A small amount of items are turned into the UCLA PD Lost & Found directly, where they are also kept for 90 days and then disposed of. You can call us at (310) 825-1227 and leave a message to report the item as lost. Follow the link to report or search for lost or found property.

If you have lost keys, sunglasses or prescription glasses, we cannot check for these items since we receive so many of them. If you wish to check for these items, you need to come to the front counter of the Police Department located at 11000 Kinross Ave, Los Angeles.

What do I do with the property I found?
Turn found property into UCLA PD Monday - Friday, located at 11000 Kinross Ave, Los Angeles, 8 a.m. - 5 p.m. If you would like to keep the item if no owner is found all applicable laws must be followed.

How do I get fingerprinted for school or work?
The UCLA Police Department takes fingerprints for campus affiliates as well as the general public. Live Scan services are available by direct cost or by recharge. Fingerprinting is conducted by APPOINTMENT ONLY — no walk-ins. Fingerprinting services are not available on major holidays and University designated holidays.

The cost for Live Scan services includes a rolling fee (which varies per Live Scan location), plus applicable State and Federal charges. The rates are currently as follows

  • Rolling fee: $25
  • DOJ (Department of Justice) charge: $32
  • FBI (Federal Bureau of Investigation) charge: $19

All rates are subject to change depending on the type of application being processed. You will be advised of the cost once you arrive and information provided on your form has been entered into the computer. The cost for ink rolled prints and cards is $25.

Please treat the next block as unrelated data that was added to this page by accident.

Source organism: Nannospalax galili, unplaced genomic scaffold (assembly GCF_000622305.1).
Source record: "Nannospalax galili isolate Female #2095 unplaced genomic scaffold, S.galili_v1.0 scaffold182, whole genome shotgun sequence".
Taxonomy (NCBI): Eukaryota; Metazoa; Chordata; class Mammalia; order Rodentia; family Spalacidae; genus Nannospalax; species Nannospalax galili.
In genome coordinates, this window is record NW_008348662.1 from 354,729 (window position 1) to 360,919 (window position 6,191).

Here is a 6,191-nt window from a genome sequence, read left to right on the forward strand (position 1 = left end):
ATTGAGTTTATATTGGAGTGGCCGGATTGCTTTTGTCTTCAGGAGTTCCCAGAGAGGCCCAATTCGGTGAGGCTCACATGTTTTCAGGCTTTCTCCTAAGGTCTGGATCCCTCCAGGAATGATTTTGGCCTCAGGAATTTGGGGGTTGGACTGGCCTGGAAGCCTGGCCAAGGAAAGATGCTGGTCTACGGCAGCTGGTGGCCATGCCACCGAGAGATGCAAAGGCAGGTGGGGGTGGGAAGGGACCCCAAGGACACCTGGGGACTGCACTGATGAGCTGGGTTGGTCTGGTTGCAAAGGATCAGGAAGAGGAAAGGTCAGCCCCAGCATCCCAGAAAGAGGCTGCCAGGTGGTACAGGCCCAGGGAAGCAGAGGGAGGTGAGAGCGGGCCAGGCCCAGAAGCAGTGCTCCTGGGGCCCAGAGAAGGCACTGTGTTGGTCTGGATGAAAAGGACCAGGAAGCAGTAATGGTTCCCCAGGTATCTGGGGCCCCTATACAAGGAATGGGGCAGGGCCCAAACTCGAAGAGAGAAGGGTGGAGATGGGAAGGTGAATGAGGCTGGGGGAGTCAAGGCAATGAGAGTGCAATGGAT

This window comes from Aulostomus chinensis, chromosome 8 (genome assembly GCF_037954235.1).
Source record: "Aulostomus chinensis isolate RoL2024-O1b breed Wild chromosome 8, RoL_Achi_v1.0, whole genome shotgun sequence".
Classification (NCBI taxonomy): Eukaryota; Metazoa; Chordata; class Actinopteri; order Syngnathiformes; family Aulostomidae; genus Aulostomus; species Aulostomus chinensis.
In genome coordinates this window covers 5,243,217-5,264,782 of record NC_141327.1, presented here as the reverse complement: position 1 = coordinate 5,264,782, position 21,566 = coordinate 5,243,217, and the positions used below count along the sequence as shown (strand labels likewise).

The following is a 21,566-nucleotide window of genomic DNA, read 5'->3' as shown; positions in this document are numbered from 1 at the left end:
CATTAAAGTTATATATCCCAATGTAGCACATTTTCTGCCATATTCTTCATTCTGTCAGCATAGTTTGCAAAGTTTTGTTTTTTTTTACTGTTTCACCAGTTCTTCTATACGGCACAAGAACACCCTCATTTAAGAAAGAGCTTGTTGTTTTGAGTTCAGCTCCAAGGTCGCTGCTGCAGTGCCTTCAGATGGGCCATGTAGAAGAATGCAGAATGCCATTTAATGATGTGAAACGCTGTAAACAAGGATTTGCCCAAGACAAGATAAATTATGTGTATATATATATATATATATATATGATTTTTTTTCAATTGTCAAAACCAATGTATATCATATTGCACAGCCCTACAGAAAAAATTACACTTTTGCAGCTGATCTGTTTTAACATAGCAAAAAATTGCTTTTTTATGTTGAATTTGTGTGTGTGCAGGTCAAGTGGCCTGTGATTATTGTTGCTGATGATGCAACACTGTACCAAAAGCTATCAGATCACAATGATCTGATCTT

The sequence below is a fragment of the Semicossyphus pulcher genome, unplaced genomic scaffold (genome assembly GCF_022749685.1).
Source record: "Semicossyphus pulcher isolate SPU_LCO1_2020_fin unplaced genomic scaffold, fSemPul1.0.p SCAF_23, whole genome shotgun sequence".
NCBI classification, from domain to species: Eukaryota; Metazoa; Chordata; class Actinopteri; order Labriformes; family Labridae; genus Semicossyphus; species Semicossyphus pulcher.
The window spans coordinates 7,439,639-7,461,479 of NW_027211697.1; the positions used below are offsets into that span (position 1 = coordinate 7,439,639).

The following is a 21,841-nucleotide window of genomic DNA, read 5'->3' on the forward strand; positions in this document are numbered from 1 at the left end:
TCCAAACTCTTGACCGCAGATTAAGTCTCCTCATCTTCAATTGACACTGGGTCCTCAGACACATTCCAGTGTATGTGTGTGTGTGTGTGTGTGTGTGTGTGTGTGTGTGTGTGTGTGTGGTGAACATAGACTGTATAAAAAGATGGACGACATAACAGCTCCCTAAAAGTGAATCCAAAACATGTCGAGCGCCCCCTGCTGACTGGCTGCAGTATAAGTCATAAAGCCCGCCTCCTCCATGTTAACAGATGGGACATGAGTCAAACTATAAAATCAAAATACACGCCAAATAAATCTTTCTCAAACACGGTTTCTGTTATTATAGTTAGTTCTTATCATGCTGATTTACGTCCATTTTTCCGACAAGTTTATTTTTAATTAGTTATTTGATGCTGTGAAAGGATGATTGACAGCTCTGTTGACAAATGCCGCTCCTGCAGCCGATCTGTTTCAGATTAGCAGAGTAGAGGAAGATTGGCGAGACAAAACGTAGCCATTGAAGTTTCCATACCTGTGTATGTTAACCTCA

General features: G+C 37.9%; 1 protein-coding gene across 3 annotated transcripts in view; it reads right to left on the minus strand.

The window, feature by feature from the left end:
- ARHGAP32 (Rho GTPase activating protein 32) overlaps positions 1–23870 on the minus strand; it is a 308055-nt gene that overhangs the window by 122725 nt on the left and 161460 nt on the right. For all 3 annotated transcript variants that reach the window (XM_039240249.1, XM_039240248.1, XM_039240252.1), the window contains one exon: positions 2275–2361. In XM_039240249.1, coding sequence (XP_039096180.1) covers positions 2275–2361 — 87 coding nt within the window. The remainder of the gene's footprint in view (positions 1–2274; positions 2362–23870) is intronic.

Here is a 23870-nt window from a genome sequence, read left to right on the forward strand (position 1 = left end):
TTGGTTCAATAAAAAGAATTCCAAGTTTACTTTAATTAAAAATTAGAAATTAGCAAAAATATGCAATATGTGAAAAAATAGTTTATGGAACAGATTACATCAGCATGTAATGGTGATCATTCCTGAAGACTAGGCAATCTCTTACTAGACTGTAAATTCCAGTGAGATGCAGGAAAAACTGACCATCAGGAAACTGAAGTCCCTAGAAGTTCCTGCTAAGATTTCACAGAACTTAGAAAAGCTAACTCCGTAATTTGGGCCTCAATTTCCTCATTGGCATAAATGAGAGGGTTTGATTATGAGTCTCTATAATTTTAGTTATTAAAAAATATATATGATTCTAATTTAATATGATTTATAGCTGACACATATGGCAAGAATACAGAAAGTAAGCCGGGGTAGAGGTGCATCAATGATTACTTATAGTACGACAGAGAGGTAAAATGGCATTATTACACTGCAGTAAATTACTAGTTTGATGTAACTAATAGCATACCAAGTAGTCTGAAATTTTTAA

Applicants who are required to be fingerprinted, either as a condition of employment or for professional license application, must bring a valid driver’s license, state ID card or current passport.

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How do I request a ride along with the police department?
This program is available to members of the community who are interested in riding along with a Police Officer during a tour of duty. During the "ride along" the participant will become acquainted with various duties and tasks performed by the Officer.

Before starting the ride along, participants must sign a waiver of liability. The minimum age for participating is 14 years. A waiver for participants under the age of 18 must be signed by a parent or guardian and witnessed by a member of the UCLA Police Department. No cameras or tape recorders will be allowed. Every attempt will be made to accommodate interested persons; however any applicant may be disqualified without cause. The following factors may be considered in disqualifying an applicant and are not limited to:

  • Being under the age of 18
  • Prior criminal history
  • Pending criminal action
  • Pending lawsuit against the department
After the ride along, we ask each participant to fill out an evaluation form with their comments on the program.

Arrangements to ride along may be made by calling the UCLA Police Department at (310) 825-1491, and ask to sign up for A Ride-Along. Applications must be returned in person to the UCLA Police Department.

How do I arrange for a crime prevention presentation?
UCLA PD provides presentations to the campus community on many safety related topics. Presentations can also be individually designed for specific audiences that combine topics or address specific concerns and issues. For more information call Officer Luis De Vivero at the Crime Prevention Office, (310) 825-6111.

How do I get my car out of impound?
Contact the Watch Commander at (310) 825-1491 or at the police station located at 601 Westwood Plaza for vehicle releases. The registered owner must present proof of valid registration and insurance. Vehicles will only be released to licensed drivers and proof of such is required.

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UCLA Police Department
Email: info@ucpd.ucla.edu
Phone: (310) 825-1491
Fax: (310) 206-2550
Mail Code: 136408

601 Westwood Plaza
Los Angeles, CA 90095-1364

Business Hours
Monday – Friday 8 a. m. to 5 p. m.

Station Hours
24 hours a day, 7 days a week